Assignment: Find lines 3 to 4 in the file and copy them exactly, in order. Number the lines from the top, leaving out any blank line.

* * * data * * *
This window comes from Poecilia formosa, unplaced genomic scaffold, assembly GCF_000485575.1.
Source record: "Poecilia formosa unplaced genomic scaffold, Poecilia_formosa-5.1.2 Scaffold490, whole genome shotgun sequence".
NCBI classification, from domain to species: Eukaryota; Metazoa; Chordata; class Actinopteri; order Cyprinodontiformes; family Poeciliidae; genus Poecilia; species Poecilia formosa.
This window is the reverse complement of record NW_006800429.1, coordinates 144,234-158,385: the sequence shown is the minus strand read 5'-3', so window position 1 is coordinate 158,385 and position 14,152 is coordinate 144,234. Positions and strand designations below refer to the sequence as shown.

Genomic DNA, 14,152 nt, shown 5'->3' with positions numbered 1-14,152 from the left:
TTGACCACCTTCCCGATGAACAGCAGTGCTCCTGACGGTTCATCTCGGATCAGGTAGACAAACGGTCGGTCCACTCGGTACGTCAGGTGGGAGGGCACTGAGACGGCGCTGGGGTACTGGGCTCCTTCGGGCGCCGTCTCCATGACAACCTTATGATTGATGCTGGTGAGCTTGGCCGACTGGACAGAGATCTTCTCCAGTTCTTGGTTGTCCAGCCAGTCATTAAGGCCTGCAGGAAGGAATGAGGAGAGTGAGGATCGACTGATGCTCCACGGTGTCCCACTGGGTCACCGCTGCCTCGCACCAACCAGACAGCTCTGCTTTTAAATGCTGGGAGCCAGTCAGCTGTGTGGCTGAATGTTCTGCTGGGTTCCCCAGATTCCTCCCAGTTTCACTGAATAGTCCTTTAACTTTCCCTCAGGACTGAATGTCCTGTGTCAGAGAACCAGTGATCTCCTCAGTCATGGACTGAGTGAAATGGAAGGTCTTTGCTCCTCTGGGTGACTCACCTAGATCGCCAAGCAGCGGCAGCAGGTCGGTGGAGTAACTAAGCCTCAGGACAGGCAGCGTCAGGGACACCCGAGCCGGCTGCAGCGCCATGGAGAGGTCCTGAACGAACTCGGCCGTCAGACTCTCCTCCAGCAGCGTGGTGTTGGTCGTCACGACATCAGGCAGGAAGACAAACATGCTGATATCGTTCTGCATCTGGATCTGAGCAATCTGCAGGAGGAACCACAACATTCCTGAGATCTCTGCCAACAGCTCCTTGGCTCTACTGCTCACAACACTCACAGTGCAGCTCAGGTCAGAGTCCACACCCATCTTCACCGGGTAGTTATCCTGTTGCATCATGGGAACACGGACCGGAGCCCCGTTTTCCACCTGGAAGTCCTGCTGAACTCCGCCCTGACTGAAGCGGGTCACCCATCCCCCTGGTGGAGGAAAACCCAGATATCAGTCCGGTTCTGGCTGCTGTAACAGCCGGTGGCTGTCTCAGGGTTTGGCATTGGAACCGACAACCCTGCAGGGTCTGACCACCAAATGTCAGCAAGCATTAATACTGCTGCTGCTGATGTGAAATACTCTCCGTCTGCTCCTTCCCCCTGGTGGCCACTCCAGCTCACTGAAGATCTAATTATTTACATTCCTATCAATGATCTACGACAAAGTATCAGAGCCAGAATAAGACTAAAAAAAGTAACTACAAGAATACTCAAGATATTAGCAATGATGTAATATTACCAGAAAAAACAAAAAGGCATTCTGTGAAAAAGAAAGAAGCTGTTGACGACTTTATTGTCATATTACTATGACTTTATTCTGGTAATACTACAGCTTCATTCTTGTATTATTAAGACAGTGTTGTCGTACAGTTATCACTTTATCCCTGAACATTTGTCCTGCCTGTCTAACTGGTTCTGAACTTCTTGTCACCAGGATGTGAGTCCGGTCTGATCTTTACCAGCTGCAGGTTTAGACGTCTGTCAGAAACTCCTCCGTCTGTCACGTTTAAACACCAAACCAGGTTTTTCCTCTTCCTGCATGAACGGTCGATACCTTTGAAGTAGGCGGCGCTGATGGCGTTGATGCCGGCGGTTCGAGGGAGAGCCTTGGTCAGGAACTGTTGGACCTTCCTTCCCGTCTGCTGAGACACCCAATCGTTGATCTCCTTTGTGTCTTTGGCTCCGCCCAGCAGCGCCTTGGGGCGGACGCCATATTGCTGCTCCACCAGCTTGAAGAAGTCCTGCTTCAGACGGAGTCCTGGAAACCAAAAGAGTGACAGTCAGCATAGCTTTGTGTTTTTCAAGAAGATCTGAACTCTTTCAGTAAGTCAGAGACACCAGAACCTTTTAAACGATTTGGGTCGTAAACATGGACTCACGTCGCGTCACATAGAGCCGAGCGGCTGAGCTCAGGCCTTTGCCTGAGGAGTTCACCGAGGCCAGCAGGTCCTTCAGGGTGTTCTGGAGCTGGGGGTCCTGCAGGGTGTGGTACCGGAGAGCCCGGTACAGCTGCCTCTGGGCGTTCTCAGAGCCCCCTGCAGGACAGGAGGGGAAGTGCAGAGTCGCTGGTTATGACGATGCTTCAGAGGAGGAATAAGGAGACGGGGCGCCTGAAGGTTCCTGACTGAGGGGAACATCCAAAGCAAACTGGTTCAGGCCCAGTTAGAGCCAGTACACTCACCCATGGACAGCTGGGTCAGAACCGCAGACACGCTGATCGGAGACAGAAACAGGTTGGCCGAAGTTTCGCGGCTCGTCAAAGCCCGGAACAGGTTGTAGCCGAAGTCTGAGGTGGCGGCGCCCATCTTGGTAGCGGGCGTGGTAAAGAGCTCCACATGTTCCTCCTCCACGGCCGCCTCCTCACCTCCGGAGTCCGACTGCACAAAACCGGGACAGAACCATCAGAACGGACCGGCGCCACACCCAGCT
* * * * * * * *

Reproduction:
NCBI classification, from domain to species: Eukaryota; Metazoa; Chordata; class Actinopteri; order Cyprinodontiformes; family Poeciliidae; genus Poecilia; species Poecilia formosa.
This window is the reverse complement of record NW_006800429.1, coordinates 144,234-158,385: the sequence shown is the minus strand read 5'-3', so window position 1 is coordinate 158,385 and position 14,152 is coordinate 144,234. Positions and strand designations below refer to the sequence as shown.